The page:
Amid a national epidemic of prescription drug and heroin addiction, the Food and Drug Administration took an important step Thursday to save lives.
About 16,000 Americans died from opiate overdoses in 2010, the latest year for which statistics are available, according to the Centers for Disease Control and Prevention.
A highly effective antidote, Naloxone, reverses the slowed breathing that leads to death in opiate overdose cases. It has been available for years, but primarily in ambulances and emergency rooms. People who don't reach an ambulance or E.R. after an overdose are far more likely to die.
Thursday, the FDA approved an automatic injection device called Evzio, which is loaded with a pre-measured, accurate dose of naloxone. When the device is turned on, a recorded voice provides instructions on how to administer the dose.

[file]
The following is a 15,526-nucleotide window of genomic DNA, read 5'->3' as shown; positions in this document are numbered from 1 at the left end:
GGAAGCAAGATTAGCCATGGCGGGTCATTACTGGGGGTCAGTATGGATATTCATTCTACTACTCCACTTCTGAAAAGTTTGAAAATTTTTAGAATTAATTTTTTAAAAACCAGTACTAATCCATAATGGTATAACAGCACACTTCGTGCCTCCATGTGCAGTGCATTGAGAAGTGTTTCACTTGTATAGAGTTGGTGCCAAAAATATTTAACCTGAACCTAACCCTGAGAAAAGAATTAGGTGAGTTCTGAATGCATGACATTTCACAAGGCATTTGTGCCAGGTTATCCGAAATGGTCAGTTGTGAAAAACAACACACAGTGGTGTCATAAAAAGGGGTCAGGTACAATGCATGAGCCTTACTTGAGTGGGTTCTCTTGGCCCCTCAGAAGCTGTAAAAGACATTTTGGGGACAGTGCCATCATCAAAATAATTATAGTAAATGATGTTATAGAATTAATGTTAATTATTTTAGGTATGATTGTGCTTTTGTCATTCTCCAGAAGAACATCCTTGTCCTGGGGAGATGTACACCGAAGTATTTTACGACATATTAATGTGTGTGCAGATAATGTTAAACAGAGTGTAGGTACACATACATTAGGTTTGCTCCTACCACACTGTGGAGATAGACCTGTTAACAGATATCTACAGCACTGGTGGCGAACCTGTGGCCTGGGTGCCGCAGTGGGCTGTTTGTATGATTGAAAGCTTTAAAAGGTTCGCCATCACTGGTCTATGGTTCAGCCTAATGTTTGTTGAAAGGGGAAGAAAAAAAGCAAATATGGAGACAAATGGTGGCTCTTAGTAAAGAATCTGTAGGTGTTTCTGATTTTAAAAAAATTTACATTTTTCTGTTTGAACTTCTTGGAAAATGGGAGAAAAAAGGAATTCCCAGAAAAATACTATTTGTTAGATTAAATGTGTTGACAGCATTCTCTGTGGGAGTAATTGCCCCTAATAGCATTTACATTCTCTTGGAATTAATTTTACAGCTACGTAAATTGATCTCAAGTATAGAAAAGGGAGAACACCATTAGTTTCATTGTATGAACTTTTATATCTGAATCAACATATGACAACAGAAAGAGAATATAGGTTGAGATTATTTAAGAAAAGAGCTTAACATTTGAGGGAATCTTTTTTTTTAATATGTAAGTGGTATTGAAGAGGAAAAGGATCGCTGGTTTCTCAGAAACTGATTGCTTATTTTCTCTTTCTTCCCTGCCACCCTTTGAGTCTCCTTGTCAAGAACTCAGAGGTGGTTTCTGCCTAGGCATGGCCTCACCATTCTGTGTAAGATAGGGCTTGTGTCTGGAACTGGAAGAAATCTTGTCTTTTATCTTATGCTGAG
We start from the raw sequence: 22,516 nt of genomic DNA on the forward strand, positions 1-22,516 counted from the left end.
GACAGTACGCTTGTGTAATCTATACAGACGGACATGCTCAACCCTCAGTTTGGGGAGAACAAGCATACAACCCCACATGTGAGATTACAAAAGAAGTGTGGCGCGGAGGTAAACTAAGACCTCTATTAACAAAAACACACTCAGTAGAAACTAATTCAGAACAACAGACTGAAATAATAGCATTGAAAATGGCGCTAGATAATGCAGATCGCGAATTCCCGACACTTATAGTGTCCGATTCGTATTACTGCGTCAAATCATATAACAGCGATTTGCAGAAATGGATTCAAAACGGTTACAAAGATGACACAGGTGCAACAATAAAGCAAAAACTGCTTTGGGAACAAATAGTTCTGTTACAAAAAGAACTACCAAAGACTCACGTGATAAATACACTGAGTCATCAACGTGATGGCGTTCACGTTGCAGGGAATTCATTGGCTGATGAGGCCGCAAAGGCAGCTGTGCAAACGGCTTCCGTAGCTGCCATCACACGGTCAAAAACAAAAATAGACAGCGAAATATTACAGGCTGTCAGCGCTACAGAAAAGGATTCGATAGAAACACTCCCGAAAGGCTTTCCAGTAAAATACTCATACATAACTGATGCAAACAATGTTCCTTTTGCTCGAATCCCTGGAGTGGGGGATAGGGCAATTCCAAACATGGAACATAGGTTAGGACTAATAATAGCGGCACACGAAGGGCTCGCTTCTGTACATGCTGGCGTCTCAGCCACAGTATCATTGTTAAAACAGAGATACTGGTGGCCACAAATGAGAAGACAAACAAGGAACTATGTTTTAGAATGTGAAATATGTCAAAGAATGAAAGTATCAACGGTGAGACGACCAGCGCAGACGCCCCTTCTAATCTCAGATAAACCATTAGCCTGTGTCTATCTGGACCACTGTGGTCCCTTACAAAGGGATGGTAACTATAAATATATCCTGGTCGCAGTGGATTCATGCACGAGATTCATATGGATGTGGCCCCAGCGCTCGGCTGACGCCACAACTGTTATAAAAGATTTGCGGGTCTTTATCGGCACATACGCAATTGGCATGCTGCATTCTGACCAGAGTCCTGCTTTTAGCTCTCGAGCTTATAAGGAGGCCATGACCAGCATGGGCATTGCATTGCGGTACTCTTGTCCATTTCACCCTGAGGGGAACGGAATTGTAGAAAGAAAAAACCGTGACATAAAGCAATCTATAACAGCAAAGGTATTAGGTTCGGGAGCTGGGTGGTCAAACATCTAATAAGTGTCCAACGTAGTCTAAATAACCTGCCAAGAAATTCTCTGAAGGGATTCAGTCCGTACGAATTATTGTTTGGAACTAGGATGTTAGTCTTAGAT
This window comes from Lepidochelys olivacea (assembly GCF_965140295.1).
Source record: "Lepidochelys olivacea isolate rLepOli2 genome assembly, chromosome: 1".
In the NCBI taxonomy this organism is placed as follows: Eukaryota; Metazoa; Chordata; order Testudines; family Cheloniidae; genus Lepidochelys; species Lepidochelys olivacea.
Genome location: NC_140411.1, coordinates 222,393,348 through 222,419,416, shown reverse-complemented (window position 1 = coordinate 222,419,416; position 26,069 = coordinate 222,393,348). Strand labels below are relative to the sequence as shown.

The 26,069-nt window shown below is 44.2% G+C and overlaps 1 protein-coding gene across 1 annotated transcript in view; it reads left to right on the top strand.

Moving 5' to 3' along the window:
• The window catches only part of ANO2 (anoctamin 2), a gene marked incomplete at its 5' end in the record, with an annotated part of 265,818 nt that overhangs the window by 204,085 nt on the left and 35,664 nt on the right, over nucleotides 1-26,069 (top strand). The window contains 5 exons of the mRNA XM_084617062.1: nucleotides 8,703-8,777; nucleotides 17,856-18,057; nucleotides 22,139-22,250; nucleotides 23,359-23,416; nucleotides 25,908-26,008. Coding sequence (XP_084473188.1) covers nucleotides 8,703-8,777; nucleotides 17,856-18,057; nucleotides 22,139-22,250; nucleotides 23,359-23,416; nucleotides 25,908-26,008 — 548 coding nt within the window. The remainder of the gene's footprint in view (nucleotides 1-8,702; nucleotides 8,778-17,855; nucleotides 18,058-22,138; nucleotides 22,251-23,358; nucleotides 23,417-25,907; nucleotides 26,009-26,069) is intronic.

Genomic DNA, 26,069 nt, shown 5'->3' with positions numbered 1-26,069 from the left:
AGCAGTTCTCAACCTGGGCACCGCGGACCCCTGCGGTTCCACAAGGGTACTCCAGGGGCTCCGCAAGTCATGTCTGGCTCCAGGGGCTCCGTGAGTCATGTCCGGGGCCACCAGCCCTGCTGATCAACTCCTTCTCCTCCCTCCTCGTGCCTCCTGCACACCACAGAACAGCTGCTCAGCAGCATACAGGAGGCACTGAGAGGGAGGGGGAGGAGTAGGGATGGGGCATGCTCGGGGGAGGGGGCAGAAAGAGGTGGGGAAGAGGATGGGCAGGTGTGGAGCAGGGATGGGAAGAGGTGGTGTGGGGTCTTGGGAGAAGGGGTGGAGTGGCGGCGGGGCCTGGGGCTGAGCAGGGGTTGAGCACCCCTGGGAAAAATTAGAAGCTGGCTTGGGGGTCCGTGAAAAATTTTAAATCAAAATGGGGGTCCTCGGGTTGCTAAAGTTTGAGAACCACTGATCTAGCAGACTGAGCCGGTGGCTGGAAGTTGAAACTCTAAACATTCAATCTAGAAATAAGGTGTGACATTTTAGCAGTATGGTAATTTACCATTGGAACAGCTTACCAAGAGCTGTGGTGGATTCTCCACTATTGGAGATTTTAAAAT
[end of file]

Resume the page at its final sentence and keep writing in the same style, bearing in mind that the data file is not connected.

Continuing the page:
The device will be available to individuals and caregivers. They will be able to save lives while summoning help.
Some critics contended that the device itself could be misused. That's true, but it's true of any drug. The FDA was on the mark in approving the device.
The greater objective, of course, is to reduce addiction itself, which is a much more difficult proposition. But in the meantime, the FDA is correct to help save lives that otherwise would be lost to addiction.